The drivers are set to meet with F1 authorities on Tuesday to discuss the future of the race. If it were just the questionable safety of the track, or the threat of missile strikes, or the downright appalling human rights conditions in Saudi Arabia, you'd be justified in calling this race off for the future. Something tells me F1 won't do that, but let's hope this is the last time we visit Jeddah.

After all of the chaos of the early weekend, we were treated to quite the race on Sunday. Sergio Perez could count himself unlucky to have lost out on the race win, after an unfortunately timed safety car dropped him from 1st to 4th in the opening stages.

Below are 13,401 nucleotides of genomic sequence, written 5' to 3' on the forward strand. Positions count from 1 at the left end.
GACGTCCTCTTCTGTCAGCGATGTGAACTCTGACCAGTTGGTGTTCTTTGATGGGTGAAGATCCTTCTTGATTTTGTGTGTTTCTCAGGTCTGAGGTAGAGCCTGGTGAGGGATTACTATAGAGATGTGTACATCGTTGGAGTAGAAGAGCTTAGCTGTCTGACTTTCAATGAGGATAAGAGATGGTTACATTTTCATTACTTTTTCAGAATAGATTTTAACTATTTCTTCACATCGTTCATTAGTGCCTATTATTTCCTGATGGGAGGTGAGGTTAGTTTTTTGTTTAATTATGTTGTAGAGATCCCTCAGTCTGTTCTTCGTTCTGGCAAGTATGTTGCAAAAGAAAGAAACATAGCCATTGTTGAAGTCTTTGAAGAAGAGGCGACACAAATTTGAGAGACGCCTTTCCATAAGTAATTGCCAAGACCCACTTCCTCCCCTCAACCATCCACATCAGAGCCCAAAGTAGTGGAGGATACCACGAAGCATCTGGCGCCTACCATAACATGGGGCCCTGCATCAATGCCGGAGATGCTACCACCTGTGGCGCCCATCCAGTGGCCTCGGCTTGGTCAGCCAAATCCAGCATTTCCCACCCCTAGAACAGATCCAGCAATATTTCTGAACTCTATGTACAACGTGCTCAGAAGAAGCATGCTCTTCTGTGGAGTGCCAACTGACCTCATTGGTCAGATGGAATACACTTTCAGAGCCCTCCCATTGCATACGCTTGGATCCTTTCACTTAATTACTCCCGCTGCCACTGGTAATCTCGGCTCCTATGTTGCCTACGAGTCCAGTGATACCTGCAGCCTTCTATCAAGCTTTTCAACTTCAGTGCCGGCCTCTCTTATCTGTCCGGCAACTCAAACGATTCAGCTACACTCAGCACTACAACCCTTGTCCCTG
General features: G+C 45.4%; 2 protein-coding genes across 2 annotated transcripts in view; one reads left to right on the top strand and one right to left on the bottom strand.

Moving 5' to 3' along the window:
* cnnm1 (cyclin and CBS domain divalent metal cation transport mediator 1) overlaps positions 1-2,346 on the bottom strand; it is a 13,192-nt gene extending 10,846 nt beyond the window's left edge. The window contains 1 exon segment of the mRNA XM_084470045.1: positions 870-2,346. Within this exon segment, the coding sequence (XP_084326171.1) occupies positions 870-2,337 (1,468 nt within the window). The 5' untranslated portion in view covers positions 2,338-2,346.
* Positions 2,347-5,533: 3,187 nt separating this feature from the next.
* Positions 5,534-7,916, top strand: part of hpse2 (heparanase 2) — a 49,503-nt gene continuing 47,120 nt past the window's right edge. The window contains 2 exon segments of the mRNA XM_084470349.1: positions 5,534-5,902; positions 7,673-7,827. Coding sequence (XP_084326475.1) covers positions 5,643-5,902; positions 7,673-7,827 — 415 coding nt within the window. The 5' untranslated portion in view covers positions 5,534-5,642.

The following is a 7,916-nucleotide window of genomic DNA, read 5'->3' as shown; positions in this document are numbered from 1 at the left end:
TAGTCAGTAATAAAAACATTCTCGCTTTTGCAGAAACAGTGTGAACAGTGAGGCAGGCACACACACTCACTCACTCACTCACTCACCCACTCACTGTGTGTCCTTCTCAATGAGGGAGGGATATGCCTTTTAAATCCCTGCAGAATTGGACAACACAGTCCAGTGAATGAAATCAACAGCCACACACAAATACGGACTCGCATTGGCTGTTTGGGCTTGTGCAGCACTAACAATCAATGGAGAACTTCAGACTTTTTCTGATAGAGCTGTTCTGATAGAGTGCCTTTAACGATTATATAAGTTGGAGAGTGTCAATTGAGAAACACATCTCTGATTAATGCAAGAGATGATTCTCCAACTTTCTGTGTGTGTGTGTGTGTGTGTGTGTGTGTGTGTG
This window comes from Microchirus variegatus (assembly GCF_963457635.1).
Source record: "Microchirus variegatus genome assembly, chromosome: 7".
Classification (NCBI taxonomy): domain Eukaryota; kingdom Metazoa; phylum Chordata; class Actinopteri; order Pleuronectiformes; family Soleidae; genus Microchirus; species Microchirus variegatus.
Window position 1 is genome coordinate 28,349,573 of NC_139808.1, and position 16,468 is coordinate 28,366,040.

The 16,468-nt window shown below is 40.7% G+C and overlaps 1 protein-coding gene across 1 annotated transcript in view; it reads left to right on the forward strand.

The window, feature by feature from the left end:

For the second week in a row, however, it was Charles Leclerc and Max Verstappen centre stage, and they put on another outstanding show. Verstappen's clever thinking around the DRS detection point was the type of race-craft he will need to keep on top of Leclerc this year. Both drivers have a win each now, and the season is set up for a titanic battle between the pair.

Missing from all of this, however, is Lewis Hamilton. To say the Mercedes driver was anonymous throughout the weekend wouldn't quite be fair, given how well documented his struggles were all weekend.

But this was a Lewis Hamilton we haven't seen in a long time. In all honesty, I can't remember ever seeing Hamilton as despondent and off the pace since his McLaren days.


The Briton failed to make it out of Q1 for the first time since 2009 on Saturday, and his race day brought more struggles. Though he did well to work his way through the field, it took him a long time to get his tyres working, and he spent several laps stuck behind the likes of Kevin Magnussen in the Haas.